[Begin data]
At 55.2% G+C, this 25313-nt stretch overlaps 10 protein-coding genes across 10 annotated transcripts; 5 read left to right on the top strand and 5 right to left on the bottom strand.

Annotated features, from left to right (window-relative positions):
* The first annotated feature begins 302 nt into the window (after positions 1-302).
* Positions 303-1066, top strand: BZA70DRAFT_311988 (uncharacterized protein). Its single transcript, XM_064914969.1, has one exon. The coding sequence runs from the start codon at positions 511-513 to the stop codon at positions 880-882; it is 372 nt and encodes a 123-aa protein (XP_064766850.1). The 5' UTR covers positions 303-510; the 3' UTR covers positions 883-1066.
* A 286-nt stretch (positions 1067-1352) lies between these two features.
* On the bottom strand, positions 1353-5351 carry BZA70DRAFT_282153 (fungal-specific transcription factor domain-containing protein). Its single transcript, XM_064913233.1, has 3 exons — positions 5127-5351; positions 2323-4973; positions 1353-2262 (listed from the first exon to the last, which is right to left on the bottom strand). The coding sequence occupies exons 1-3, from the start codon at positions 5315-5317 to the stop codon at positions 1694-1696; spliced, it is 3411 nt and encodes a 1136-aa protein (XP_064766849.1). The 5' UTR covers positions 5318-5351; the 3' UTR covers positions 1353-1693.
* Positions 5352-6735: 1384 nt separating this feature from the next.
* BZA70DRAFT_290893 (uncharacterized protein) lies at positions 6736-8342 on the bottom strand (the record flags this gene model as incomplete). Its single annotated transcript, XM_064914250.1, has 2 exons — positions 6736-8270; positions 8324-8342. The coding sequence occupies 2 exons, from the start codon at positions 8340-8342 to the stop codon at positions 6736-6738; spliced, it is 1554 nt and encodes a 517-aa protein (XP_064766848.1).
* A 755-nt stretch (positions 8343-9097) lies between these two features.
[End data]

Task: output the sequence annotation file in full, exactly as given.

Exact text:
At 55.2% G+C, this 25313-nt stretch overlaps 10 protein-coding genes across 10 annotated transcripts; 5 read left to right on the top strand and 5 right to left on the bottom strand.

Annotated features, from left to right (window-relative positions):
* The first annotated feature begins 302 nt into the window (after positions 1-302).
* Positions 303-1066, top strand: BZA70DRAFT_311988 (uncharacterized protein). Its single transcript, XM_064914969.1, has one exon. The coding sequence runs from the start codon at positions 511-513 to the stop codon at positions 880-882; it is 372 nt and encodes a 123-aa protein (XP_064766850.1). The 5' UTR covers positions 303-510; the 3' UTR covers positions 883-1066.
* A 286-nt stretch (positions 1067-1352) lies between these two features.
* On the bottom strand, positions 1353-5351 carry BZA70DRAFT_282153 (fungal-specific transcription factor domain-containing protein). Its single transcript, XM_064913233.1, has 3 exons — positions 5127-5351; positions 2323-4973; positions 1353-2262 (listed from the first exon to the last, which is right to left on the bottom strand). The coding sequence occupies exons 1-3, from the start codon at positions 5315-5317 to the stop codon at positions 1694-1696; spliced, it is 3411 nt and encodes a 1136-aa protein (XP_064766849.1). The 5' UTR covers positions 5318-5351; the 3' UTR covers positions 1353-1693.
* Positions 5352-6735: 1384 nt separating this feature from the next.
* BZA70DRAFT_290893 (uncharacterized protein) lies at positions 6736-8342 on the bottom strand (the record flags this gene model as incomplete). Its single annotated transcript, XM_064914250.1, has 2 exons — positions 6736-8270; positions 8324-8342. The coding sequence occupies 2 exons, from the start codon at positions 8340-8342 to the stop codon at positions 6736-6738; spliced, it is 1554 nt and encodes a 517-aa protein (XP_064766848.1).
* A 755-nt stretch (positions 8343-9097) lies between these two features.